15. The data transfer between a USB MSC device and a computer is governed by the USB Mass. Storage Class Specifications and other standards, such as the Small Computer System Interface ("SCSI") Standards. These standards define the specific commands and specific responses communicated between a computer and a USB MSC device. The way in which those commands and responses are transported back and forth across the USB connection for a USB MSC device is defined in and governed by USB MSC Specifications.
16. When a USB MSC device is connected to a computer by the USB interface, the connection is a "hosted" connection. The host (computer) is in charge of the connection, and controls and initiates all transmissions that pass through the USB interface. No connected USB MSC device can transfer any data through the USB interface without an explicit request from the host. In other words, the connected USB MSC device does only what it is told to do by the host.
17. When a USB MSC device is connected to a computer, the computer has control over the USB MSC device's memory that it can access (the "MSC Memory"). The USB MSC Specifications and standard MSC drivers do not support the change of data on a connected USB MSC device by anything other than the host computer. These specifications and drivers were based on USB MSC devices, such as external hard drives, which have no ability to change their stored data, other than by the host computer to which it is connected.
18. To allow for proper operation, USB MSC devices cannot allow any of their data to change, other than by the connected computer. Errors and/or data loss may occur if the data on a USB MSC device were to change other than as directed by the host computer to which it is connected.
19. When connected to a computer, the MSC memory of the USB MSC devices, operating pursuant to the USB MSC Specifications and standard MSC drivers, does not store any data from any source other than from the computer to which it is connected. The only data that is capable of being transmitted from the USB MSC device to the computer is the data that already existed on the USB MSC device prior to the time the device was connected to the computer or data from the computer that may be subsequently transferred to the USB MSC device.
20. Similarly, no data can be transmitted from accessories, such as audio sources, audio/video sources, flashes, GPS units, remote control unites, lenses and printers, that are attached to a USB MSC device, such as a camera or camcorder, to a connected computer via the USB MSC interface.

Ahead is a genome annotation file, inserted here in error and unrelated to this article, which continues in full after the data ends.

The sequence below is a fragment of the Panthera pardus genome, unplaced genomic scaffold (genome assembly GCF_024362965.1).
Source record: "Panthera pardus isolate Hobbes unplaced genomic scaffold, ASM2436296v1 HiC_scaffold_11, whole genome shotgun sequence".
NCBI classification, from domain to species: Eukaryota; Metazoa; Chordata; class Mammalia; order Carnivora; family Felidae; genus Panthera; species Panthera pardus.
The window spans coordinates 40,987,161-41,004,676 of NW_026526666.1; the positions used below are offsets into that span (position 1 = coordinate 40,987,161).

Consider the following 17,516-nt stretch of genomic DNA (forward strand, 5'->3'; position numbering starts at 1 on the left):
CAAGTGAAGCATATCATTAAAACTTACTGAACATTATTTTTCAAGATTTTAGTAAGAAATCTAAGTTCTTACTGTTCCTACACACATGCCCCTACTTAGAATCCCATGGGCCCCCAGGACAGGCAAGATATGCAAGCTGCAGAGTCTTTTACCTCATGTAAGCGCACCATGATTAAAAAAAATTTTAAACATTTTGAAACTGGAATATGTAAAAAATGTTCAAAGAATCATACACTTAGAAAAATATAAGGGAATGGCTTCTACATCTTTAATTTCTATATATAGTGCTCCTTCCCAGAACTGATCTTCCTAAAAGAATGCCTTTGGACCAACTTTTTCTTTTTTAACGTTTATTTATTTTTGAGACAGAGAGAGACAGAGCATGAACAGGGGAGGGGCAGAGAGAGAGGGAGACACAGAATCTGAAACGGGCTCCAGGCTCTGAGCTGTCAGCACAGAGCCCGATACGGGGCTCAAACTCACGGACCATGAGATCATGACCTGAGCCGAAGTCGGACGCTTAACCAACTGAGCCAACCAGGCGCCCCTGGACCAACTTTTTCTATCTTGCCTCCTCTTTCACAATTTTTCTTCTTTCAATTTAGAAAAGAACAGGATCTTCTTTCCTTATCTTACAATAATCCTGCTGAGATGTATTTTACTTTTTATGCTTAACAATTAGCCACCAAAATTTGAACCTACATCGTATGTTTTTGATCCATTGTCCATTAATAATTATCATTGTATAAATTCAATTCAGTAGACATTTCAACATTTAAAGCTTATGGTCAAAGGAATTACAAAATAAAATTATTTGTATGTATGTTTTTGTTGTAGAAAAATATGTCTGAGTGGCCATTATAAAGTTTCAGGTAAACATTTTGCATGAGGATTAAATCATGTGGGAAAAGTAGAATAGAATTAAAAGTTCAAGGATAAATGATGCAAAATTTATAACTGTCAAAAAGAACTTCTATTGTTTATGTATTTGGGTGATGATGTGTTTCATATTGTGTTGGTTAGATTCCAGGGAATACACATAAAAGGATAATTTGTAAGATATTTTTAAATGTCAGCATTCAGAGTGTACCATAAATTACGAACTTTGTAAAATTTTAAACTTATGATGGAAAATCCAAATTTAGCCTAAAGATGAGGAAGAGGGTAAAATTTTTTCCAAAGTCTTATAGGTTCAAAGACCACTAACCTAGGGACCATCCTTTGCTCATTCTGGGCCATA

Berg Decl. §§ 15-20 (emphases added). Most importantly, Mr. Berg explains that no data can be transmitted to a computer via the USB MSC interface from External Accessories when such External Accessories are attached to an Accused Camera operating in MSC mode. Id. § 20.

Mr. Berg also tested the MSC-mode operation of various Accused Cameras and External Accessories. He used a bus analyzer that monitors communications on the USB connection between a computer and an attached device, and he reports that no data was transmitted from any External Accessory to the computer when connected to an Accused Camera which was connected to a computer and which was operating in MSC mode. Berg Decl. §§ 49, 51-53.

Thus, the Camera Manufacturers have made an initial showing in support of summary judgment-they have pointed to the absence of evidence supporting Papst's claim that the External Accessories meet the Patents' data transmit/receive device limitation when used with Accused Cameras operating in MSC mode. See Celotex, 477 U.S. at 325 (the burden on a moving party who does not bear the burden of proof may be discharged by pointing out that there is an absence of evidence to support the nonmoving party's case.) The burden thus shifts to Papst to support its claim that the External Accessories are data transmit/receive devices as the Court construed the term, i.e., devices capable of transmitting data to the host device when connected to the host by the interface device. See Claims Constr. Op. at 31. Papst bears the burden of presenting some evidence that the External Accessories are capable of transmitting data to a computer when connected to the computer by an Accused Camera operating in MSC mode. See id. at 322 (summary judgment can be granted against a party who fails to make a showing sufficient to establish an element essential to the party's case, on which he bears the burden of proof). Papst has failed to do so.